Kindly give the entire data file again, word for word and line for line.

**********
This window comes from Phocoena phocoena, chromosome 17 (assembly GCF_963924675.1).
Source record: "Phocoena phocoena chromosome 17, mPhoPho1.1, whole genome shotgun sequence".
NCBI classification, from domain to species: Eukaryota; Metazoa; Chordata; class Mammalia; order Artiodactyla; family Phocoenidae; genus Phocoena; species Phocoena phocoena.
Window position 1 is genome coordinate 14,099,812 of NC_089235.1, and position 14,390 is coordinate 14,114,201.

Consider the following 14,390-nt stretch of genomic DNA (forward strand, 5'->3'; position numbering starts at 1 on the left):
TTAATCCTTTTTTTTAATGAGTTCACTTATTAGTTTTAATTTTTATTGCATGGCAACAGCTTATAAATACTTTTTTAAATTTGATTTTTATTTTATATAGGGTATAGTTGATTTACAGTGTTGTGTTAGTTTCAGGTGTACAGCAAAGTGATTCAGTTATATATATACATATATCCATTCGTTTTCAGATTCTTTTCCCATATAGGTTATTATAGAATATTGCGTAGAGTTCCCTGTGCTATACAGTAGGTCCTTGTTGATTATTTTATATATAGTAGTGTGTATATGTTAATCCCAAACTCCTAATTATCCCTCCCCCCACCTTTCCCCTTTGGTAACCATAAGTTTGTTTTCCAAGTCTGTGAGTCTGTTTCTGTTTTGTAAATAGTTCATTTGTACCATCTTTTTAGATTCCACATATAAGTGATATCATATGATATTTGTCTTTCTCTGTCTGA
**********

This window comes from Phocoena phocoena, chromosome 17 (assembly GCF_963924675.1).
Source record: "Phocoena phocoena chromosome 17, mPhoPho1.1, whole genome shotgun sequence".
NCBI classification, from domain to species: Eukaryota; Metazoa; Chordata; class Mammalia; order Artiodactyla; family Phocoenidae; genus Phocoena; species Phocoena phocoena.
Window position 1 is genome coordinate 14,099,812 of NC_089235.1, and position 14,390 is coordinate 14,114,201.

Consider the following 14,390-nt stretch of genomic DNA (forward strand, 5'->3'; position numbering starts at 1 on the left):
TTAATCCTTTTTTTTAATGAGTTCACTTATTAGTTTTAATTTTTATTGCATGGCAACAGCTTATAAATACTTTTTTAAATTTGATTTTTATTTTATATAGGGTATAGTTGATTTACAGTGTTGTGTTAGTTTCAGGTGTACAGCAAAGTGATTCAGTTATATATATACATATATCCATTCGTTTTCAGATTCTTTTCCCATATAGGTTATTATAGAATATTGCGTAGAGTTCCCTGTGCTATACAGTAGGTCCTTGTTGATTATTTTATATATAGTAGTGTGTATATGTTAATCCCAAACTCCTAATTATCCCTCCCCCCACCTTTCCCCTTTGGTAACCATAAGTTTGTTTTCCAAGTCTGTGAGTCTGTTTCTGTTTTGTAAATAGTTCATTTGTACCATCTTTTTAGATTCCACATATAAGTGATATCATATGATATTTGTCTTTCTCTGTCTGA